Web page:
It's difficult to convey the size and scale of St. Isaac's. Huge, massive, enormous, don't do it justice. I strained my neck to try and take it all in. It's also rich in colour, with gold gilt, oil paintings, and mosaic tiles. Put simply, St. Isaac's was outstanding. Would have loved to climb to the top of the dome but it had closed for the day.

Winter Palace-Hermitage

We continued to River Neva and turned towards Winter Palace-Hermitage Square. At the tourist end of the cobbled square, beside the rows of coaches, we saw the sad sight of a bear cub on a lead. Tourists posed for photos with the cub, roughing up its head as if it were a dog. The cub didn't seem too upset by the experience but was not happy when its owner shoved it in the boot of his Lada before driving away from the square.

It was too late in the day to visit the Hermitage Museum, so we carried on along the canals to the St. Basil's look-alike, the Church of the Savior on Spilled Blood. Up close the church wasn't as impressive as St. Basil's: it was too square and glossy. But, with its canal-side location, it did look good from a distance.

Church of the Savior on Spilled BloodImage by dasgestiefeltemaedchen from Pixabay

We crossed a bridge to the Field of Mars, the burial ground for those who died in the 1917 revolution and subsequent civil war. Sat on a bench in the middle of the park, soaking up the late afternoon sunshine, watching the antics of three young boys stealing apples from an apple tree.

Rasputin Canal Cruise

Refreshed, we tried to book a ferry trip on the Moyka River but were told, "Nyet." So we turned down a canal and bumped into another ferry about to set off. Paid US$3 each (Intourist had wanted US$7 for their excursion) and climbed aboard.

Tour lasted an hour, cruising past many places we had seen on foot. The commentary was in Russian, and we had to judge whether to look left or right for the sights by the swivelling of the Russian-speaking tourists' heads. Though I did catch Rasputin's name, so we must have passed the building where he was poisoned and thrown into the canal.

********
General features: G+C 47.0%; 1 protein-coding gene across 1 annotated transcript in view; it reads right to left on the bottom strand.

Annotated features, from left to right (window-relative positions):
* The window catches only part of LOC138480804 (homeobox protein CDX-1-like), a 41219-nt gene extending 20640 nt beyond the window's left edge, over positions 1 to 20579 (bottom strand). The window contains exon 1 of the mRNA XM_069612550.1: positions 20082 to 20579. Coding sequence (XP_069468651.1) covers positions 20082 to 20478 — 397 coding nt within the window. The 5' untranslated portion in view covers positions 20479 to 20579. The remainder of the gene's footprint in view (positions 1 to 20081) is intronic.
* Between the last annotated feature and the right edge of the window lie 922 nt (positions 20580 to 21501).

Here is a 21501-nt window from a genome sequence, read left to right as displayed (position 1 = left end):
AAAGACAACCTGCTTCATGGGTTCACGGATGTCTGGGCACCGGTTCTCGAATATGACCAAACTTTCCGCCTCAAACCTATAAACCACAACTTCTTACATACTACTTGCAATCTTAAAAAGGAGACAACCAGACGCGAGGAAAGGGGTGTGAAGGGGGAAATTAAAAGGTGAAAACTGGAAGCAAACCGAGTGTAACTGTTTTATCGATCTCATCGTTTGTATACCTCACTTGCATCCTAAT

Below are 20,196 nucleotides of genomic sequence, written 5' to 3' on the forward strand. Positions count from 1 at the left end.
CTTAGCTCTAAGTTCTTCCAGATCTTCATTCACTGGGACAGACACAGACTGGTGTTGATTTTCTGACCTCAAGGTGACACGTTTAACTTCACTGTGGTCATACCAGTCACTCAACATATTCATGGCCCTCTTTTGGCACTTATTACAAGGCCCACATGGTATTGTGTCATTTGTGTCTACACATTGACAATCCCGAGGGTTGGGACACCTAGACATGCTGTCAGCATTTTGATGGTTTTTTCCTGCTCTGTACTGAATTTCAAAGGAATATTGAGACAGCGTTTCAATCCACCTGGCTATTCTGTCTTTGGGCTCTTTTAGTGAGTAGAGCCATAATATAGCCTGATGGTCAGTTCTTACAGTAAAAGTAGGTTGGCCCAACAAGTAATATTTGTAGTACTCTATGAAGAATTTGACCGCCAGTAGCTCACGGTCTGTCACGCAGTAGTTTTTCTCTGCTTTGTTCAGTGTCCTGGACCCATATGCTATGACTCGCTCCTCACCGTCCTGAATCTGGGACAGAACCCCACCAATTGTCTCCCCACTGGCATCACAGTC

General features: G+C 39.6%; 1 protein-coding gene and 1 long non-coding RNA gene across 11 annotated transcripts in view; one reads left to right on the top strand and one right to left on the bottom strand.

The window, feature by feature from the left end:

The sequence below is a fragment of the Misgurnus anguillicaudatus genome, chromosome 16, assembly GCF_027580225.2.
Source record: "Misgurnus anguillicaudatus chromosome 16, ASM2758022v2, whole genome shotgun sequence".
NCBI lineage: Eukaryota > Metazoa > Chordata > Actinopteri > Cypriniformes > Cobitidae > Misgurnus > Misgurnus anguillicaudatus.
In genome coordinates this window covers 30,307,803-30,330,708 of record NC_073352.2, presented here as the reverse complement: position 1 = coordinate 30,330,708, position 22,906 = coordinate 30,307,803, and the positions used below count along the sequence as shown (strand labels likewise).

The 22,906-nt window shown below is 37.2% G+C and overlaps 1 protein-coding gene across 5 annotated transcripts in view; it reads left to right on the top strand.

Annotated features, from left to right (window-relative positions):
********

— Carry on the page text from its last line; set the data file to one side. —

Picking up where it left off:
Salary of a University Teacher

Walking back to our hotel, we passed an upmarket cafe and decided to treat ourselves for dinner. Shared a table with Belgium couple on a four-week tour of Russia and Ukraine. They were staying in St. Petersburg with a family, a sort of home-style-B&B, and consequently had learnt more than us about Russian life.

The mother in the family was a university teacher and earned 20,000 roubles a month. Our dinner with drinks had cost US$30, one-and-half times her monthly salary. Felt uncomfortable doing the calculations, especially as we weren't eating at The Ritz!

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Pouring again when we left the cafe but decided we'd walk back to the hotel. The sky was still lightish, even with the clouds. It was like the light of a full moon, and it had just gone midnight. I wondered how light it would be on a clear night.

There is no greater agony than bearing an untold story inside you. ~ Maya Angelou

Tall And True showcases the writing — fiction, nonfiction and reviews — of a dad and dog owner, writer and podcaster, Robert Fairhead. Guest Writers are also invited to share and showcase their writing on the website.